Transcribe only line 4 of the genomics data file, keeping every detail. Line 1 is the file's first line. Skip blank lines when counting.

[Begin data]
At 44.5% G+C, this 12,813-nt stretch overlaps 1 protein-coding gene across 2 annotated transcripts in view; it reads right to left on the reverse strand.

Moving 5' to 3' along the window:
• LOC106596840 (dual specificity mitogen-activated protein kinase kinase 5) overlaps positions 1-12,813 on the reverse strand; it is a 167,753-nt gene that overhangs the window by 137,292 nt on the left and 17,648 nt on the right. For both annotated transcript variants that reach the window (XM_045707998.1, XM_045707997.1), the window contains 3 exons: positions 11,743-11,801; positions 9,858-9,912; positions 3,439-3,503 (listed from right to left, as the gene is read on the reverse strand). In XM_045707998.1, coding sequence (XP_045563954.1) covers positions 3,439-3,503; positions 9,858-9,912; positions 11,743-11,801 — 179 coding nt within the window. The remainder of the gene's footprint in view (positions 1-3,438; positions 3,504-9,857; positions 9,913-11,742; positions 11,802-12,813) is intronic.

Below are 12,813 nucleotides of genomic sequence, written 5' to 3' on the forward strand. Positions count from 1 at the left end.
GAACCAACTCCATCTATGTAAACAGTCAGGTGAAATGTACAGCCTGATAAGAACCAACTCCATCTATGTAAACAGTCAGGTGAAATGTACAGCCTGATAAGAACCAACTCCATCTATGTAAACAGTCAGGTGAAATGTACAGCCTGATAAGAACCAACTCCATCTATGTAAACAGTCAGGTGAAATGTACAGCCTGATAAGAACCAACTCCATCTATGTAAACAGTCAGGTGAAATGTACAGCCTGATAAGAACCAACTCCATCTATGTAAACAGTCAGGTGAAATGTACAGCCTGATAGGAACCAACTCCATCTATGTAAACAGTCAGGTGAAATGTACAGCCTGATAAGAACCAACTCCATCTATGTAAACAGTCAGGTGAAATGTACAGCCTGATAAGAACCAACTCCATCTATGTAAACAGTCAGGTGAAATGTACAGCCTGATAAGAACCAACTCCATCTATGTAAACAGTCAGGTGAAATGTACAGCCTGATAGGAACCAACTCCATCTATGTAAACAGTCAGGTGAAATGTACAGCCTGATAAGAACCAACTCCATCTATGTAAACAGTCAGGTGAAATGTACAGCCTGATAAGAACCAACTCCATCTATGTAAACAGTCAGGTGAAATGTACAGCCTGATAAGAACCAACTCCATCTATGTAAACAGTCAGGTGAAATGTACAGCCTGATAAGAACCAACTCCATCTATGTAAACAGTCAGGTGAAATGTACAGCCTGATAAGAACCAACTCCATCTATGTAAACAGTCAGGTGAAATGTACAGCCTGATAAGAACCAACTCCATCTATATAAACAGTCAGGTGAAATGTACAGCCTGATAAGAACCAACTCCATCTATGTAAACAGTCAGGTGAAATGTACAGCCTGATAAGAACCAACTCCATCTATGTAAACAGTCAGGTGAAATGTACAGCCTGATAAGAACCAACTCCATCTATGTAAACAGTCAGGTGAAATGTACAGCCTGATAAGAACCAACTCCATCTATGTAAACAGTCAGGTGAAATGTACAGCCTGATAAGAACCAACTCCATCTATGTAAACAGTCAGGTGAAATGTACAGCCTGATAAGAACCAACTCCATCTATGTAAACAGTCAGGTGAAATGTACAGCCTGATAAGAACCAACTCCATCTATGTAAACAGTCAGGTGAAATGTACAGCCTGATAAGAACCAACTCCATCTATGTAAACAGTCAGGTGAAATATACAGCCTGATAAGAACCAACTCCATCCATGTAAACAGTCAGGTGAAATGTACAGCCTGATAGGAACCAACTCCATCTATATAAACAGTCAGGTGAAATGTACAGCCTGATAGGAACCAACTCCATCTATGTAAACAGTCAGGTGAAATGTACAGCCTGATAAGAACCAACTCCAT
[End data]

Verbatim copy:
Below are 12,813 nucleotides of genomic sequence, written 5' to 3' on the forward strand. Positions count from 1 at the left end.